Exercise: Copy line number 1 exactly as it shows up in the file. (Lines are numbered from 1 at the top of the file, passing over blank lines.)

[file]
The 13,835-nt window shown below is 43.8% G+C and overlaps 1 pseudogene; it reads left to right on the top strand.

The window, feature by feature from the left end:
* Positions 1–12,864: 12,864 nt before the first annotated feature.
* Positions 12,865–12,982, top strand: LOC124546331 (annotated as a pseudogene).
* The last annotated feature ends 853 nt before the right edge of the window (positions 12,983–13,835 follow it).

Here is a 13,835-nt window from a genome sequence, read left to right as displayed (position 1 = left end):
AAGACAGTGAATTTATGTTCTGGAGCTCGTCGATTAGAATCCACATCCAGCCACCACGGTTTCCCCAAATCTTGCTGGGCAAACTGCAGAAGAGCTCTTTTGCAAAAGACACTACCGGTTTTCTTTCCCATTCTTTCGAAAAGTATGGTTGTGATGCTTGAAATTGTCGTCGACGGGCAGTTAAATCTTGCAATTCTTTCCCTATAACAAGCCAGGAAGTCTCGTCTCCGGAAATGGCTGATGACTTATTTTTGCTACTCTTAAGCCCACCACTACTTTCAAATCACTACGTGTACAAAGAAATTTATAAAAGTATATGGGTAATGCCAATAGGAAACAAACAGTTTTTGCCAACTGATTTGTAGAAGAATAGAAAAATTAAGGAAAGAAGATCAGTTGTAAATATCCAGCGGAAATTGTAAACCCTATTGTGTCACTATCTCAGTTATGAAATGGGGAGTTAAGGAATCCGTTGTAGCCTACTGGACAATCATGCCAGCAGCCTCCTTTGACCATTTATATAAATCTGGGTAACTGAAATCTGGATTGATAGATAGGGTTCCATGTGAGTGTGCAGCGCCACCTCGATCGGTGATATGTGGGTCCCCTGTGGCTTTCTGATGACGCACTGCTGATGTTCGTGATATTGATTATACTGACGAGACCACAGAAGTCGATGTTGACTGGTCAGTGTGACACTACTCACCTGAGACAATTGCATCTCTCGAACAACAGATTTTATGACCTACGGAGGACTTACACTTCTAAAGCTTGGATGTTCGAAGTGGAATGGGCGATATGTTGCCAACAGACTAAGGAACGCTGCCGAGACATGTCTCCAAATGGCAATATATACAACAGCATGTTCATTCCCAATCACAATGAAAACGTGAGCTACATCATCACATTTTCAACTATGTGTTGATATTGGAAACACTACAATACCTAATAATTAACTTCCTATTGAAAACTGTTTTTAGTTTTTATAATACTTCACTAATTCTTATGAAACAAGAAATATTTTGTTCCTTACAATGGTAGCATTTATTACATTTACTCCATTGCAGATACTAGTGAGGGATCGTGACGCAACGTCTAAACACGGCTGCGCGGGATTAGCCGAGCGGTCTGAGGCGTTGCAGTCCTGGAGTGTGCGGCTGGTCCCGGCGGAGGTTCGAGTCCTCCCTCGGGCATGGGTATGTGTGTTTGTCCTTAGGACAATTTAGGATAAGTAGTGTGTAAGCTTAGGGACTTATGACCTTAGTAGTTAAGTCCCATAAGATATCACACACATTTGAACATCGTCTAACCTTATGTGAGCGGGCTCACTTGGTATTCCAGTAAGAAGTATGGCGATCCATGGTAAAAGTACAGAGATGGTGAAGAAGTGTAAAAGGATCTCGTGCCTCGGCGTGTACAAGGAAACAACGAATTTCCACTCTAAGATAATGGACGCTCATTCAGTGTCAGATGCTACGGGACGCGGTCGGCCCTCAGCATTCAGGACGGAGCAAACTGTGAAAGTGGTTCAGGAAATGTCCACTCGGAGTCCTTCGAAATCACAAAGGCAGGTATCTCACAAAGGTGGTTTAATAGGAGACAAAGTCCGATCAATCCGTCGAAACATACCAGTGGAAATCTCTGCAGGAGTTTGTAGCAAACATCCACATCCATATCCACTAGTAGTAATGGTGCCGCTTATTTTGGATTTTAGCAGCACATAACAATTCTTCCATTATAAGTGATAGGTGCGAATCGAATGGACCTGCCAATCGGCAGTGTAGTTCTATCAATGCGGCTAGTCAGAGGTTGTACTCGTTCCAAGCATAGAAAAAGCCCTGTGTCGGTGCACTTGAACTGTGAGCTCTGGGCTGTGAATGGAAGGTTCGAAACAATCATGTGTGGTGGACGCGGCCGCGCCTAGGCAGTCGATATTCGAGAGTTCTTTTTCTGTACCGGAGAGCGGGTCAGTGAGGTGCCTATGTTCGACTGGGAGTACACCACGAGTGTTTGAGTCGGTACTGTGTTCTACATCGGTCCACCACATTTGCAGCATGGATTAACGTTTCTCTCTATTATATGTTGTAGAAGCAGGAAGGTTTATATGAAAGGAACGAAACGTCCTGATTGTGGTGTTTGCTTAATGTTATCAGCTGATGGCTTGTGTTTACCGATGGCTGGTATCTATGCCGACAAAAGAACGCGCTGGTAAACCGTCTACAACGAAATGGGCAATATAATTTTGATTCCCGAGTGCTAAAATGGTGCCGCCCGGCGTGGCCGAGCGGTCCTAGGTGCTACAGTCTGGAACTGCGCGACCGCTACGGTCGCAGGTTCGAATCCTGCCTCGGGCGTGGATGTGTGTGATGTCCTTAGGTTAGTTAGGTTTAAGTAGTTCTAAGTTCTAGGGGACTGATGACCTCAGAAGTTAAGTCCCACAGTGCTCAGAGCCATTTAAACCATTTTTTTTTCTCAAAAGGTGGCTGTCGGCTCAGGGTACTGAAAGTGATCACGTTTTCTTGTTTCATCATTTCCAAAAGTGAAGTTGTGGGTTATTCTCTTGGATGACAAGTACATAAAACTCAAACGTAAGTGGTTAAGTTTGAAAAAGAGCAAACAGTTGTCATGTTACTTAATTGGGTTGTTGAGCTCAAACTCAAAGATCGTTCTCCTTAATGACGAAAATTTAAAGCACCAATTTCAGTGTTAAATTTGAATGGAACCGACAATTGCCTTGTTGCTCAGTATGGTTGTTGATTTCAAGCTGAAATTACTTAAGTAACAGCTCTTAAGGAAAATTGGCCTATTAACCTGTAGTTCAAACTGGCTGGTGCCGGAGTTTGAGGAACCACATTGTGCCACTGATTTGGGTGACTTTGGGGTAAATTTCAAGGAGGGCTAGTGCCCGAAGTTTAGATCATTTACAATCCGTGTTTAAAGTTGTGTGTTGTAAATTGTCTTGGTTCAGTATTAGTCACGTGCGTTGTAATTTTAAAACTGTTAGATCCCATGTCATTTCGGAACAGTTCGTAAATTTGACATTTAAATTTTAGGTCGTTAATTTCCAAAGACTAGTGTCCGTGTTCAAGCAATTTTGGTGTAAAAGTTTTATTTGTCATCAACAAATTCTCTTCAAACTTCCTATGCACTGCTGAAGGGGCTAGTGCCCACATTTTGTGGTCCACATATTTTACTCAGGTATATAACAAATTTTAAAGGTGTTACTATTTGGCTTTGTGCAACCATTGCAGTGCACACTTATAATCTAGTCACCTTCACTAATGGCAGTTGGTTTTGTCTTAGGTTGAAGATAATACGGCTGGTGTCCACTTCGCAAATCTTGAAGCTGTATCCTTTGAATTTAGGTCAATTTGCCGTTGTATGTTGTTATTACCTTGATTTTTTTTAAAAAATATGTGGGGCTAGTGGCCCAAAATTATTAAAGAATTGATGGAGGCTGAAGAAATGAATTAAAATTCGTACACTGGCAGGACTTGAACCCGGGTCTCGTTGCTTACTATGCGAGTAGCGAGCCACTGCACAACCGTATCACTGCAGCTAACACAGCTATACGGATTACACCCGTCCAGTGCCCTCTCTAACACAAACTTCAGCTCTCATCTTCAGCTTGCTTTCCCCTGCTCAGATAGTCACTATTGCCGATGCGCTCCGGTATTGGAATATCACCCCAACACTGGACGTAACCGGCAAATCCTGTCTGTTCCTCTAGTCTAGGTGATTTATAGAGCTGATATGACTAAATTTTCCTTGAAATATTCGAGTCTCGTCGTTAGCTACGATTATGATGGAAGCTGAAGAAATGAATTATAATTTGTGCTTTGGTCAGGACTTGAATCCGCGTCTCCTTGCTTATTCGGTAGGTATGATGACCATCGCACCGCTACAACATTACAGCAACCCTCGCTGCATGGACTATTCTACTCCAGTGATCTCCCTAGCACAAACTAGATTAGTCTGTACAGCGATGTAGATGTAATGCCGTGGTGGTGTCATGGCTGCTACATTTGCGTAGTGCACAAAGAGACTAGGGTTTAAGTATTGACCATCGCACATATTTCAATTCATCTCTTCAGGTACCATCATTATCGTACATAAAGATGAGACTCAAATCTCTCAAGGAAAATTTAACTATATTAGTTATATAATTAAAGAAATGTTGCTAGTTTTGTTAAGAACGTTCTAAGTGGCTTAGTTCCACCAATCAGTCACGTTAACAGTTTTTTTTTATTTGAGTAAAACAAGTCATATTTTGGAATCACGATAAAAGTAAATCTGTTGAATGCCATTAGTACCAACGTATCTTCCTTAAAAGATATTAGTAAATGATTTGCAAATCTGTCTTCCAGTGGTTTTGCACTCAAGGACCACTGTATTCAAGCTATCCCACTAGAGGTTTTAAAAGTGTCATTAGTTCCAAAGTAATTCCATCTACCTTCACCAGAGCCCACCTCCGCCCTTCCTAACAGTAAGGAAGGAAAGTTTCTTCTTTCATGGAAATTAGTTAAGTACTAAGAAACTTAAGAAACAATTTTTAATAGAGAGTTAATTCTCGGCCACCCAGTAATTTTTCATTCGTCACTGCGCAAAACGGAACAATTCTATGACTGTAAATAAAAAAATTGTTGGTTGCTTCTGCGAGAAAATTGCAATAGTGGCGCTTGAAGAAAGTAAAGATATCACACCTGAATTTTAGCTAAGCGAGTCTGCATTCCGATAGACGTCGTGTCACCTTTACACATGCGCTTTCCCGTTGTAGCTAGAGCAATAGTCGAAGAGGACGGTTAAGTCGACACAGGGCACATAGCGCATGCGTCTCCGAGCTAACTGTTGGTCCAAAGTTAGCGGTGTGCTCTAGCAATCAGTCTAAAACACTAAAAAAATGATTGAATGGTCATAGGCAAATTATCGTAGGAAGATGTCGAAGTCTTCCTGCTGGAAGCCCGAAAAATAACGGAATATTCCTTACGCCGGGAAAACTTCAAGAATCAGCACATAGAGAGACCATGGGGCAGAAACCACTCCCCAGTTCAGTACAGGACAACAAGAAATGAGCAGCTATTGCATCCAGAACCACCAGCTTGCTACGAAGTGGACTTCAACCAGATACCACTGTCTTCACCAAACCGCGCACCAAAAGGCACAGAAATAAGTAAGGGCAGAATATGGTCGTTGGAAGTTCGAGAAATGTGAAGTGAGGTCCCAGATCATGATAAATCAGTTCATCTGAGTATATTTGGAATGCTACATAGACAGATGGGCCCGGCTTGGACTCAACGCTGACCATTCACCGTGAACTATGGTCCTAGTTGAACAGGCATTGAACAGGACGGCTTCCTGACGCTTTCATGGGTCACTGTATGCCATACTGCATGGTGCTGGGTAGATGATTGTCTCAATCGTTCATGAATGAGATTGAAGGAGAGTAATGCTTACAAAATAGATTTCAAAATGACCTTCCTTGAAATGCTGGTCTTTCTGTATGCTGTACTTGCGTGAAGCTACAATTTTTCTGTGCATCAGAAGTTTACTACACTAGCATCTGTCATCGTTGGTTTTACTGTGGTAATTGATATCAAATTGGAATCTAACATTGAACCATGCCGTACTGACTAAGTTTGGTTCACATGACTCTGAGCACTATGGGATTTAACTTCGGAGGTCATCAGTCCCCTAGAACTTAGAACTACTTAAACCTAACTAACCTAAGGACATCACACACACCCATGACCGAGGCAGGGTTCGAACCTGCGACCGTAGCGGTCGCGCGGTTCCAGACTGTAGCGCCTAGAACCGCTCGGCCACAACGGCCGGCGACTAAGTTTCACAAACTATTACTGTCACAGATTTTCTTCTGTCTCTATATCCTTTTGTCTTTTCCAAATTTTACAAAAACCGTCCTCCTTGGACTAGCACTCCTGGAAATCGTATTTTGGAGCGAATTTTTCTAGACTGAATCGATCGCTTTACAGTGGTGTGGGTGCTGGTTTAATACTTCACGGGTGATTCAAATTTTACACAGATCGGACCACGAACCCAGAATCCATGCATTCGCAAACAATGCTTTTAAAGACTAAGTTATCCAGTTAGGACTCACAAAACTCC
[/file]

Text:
The 13,835-nt window shown below is 43.8% G+C and overlaps 1 pseudogene; it reads left to right on the top strand.